Patricia Dischino, Brunswick Forest


‘Six months since Carl died. Twenty years plus since our parents left this world. I am the only keeper of the flame. When I go, and that will be sooner than later, with my heart problems, it is as if we never existed. Dear Carl and I never were able to have children and I could care less about Brenda and Lyle, my dear long gone sister’s children

These were musings spending time in Danielia’s thoughts as she took her usual walk through familiar paths to pick up a few items from the town’s one store that was a throwback from the past, a true variety shop.

As she passed an old stone house where flowers abounded in a small area at the side of the building, a memory from her childhood emerged, poignant, powerful and yet intensely sad. Tall sunflowers stroked recollections of her mother’s garden in a far-off land.

Her mother called them guardians. They protected the tiny flowers that surrounded them.

That country no longer grew flowers. A cruel and terrorizing neighboring government leveled their land. The yellow color reminded Danielia of that country’s tattered flag. The small village she called home had a population originally from that far-off shattered country.

‘I’m going to buy sunflower seeds and plant them in my garden. She entered the store with an inspired mission,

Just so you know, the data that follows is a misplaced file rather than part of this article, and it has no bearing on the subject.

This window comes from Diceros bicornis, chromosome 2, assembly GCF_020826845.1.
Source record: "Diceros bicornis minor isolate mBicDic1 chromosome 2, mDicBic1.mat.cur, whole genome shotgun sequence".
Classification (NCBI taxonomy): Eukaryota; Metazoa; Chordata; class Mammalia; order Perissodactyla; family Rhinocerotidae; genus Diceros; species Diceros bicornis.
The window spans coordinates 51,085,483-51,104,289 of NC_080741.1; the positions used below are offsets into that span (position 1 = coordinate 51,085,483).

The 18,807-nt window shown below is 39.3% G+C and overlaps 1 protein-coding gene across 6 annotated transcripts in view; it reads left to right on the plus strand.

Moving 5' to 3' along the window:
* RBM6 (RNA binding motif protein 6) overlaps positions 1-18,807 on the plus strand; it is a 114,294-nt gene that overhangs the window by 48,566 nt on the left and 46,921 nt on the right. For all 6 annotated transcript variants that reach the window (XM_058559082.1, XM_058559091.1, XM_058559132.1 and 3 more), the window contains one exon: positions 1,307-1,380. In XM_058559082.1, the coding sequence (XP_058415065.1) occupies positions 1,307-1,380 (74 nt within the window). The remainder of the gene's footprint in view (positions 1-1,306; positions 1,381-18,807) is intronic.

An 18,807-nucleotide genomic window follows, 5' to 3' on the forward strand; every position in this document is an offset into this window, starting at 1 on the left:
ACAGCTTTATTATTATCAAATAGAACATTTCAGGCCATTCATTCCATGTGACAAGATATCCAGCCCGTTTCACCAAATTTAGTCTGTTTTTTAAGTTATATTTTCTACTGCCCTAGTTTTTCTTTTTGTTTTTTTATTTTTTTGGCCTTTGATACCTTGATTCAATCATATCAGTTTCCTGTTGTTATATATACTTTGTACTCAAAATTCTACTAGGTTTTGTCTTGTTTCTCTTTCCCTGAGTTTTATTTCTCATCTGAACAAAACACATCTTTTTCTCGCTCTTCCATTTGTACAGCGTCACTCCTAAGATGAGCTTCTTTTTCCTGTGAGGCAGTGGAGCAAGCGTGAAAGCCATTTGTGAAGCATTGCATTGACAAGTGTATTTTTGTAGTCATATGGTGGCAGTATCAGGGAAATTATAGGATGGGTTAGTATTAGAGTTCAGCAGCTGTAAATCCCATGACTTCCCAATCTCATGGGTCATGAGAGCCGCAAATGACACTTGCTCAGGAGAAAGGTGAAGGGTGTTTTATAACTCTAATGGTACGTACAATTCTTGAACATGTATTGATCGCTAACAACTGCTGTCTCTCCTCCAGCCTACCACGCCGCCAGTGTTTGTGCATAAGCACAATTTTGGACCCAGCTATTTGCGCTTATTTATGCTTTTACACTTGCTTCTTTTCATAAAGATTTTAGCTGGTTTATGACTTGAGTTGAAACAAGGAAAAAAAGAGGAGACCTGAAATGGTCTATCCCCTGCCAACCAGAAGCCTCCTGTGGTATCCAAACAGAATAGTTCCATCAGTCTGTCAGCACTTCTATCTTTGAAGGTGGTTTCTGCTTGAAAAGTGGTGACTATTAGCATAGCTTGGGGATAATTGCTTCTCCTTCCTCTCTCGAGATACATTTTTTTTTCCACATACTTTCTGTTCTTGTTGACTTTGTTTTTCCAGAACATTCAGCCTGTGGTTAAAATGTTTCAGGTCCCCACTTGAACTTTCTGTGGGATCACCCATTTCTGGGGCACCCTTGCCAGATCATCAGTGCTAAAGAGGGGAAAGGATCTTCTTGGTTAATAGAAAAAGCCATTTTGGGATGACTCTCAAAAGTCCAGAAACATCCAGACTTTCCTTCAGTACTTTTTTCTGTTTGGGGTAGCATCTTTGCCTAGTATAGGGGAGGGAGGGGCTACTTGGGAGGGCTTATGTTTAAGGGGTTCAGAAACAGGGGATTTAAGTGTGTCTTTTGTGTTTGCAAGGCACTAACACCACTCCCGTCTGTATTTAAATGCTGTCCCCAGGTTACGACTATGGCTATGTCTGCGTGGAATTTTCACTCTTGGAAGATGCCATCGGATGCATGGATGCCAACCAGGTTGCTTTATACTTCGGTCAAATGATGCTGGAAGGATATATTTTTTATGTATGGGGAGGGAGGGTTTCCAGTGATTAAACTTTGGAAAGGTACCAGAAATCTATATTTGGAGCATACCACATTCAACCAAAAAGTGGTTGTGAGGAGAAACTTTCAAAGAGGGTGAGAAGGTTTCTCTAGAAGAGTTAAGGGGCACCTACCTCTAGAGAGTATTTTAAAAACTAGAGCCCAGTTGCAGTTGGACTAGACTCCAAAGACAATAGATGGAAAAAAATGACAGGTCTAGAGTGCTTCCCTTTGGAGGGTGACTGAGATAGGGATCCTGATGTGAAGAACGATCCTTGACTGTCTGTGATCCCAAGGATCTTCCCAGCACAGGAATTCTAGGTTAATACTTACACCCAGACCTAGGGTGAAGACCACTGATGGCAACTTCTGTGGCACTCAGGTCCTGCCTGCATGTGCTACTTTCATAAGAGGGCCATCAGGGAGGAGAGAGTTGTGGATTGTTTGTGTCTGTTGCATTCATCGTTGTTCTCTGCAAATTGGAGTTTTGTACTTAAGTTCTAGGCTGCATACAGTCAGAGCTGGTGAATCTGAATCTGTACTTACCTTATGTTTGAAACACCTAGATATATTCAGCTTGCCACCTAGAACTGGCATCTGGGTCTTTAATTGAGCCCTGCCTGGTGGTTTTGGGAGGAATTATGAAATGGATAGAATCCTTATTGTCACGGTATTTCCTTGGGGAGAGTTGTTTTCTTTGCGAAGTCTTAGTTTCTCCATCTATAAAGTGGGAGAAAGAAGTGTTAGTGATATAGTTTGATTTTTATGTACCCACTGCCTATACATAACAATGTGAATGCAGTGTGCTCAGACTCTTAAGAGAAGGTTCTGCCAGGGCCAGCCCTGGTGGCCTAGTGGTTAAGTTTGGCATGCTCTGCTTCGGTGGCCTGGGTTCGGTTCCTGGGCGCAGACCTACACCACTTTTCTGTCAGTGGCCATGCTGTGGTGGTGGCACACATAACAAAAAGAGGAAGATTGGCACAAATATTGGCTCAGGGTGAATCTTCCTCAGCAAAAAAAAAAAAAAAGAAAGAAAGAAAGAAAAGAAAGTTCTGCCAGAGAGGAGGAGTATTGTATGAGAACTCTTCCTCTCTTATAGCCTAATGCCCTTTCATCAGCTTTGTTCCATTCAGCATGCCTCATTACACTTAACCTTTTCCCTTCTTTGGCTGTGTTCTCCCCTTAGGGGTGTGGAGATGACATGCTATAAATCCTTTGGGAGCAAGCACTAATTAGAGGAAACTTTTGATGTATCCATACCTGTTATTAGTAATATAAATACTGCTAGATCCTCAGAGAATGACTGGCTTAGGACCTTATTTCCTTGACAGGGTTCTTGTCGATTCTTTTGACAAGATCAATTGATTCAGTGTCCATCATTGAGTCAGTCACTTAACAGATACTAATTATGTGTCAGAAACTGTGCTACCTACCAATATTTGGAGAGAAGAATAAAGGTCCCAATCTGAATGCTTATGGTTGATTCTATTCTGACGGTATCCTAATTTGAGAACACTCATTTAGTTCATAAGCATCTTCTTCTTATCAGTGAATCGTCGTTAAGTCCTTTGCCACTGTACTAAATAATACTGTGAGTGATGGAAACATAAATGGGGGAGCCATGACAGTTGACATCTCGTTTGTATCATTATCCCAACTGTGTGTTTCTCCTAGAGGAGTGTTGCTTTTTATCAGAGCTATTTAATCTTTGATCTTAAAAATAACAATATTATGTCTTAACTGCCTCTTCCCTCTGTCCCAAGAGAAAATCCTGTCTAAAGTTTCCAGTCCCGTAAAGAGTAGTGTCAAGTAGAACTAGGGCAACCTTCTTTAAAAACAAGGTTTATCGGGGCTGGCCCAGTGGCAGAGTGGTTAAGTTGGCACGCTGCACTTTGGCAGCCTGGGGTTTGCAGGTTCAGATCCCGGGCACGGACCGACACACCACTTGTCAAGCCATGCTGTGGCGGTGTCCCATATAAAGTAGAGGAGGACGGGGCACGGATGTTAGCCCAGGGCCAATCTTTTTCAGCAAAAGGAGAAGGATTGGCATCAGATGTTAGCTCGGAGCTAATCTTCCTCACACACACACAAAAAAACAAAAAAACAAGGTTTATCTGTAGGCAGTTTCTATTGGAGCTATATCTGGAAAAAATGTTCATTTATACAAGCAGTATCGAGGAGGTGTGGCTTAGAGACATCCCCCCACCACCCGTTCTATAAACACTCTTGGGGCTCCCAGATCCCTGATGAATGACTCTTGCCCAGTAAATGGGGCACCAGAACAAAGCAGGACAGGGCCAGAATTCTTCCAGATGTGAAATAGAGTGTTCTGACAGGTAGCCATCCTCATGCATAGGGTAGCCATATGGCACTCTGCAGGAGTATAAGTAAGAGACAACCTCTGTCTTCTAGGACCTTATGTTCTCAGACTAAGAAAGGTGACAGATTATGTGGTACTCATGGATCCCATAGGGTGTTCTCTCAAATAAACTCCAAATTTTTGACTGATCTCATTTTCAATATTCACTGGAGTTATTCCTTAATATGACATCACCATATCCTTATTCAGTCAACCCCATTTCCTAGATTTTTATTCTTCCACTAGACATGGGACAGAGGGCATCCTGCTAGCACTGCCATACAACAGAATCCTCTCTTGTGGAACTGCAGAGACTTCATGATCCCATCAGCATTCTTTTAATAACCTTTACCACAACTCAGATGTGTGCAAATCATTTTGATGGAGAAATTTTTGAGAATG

Jane Courter, the owner, was handling the cash register as Danielia approached. The two had been friends for years. “Jane, my grandmother talked about the sunflowers in their old homeland. I am going to plant seeds in honor of our ancestors’ troubled country. It’s just a small gesture.”

“Wait one minute. Danny. I’ll be back in a minute.” Jane returned with two boxes filled with packets of sunflower seeds.

“Take these. Use what you want and give them to anyone who would like them. They grow so fast, but the time to plant them is nearly over. I will have my son, Jim, drop them off at your house. Share what you can’t use. It was a tiring task for a woman of her age, but in late summer, this small village radiated with a stunning shade of yellow, allowing tiny flowers and lovely grasses to thrive.

The village went viral, as social media dubbed the town ‘Sunflower Village’. The word was out that sunflowers grew even in a hostile environment. Danielia was inspired when she realized how such a simple idea brought joy to so many. Her present homeland was a yellow glow of hope.

‘Why not plant these seeds next summer in my parents’ homeland where abandonment has left a damaged ‘no man’s land’. Why leave it at that. Why not share sunflowers for all nations.’

Daniela sent a package of seeds everywhere, for government leaders to sow as a symbol of hope. Nations carried this simple act to the highest level.  Countries with hostile climates built greenhouses with the help of more affluent societies. From space, the earth that summer was not seen as a blue marble but as a yellow ‘Protector’ of the earth.

Danielia never lived to see her legacy change darkness into light.


“Author’s note.

The idea for this short tale came from a Facebook item by a woman who lives in my neighborhood, Carol Huntington.  I’ve never met her but was inspired by her simple act of planting sunflowers and sharing the seeds to honor the Ukrainian homeland and its people with the color of their flag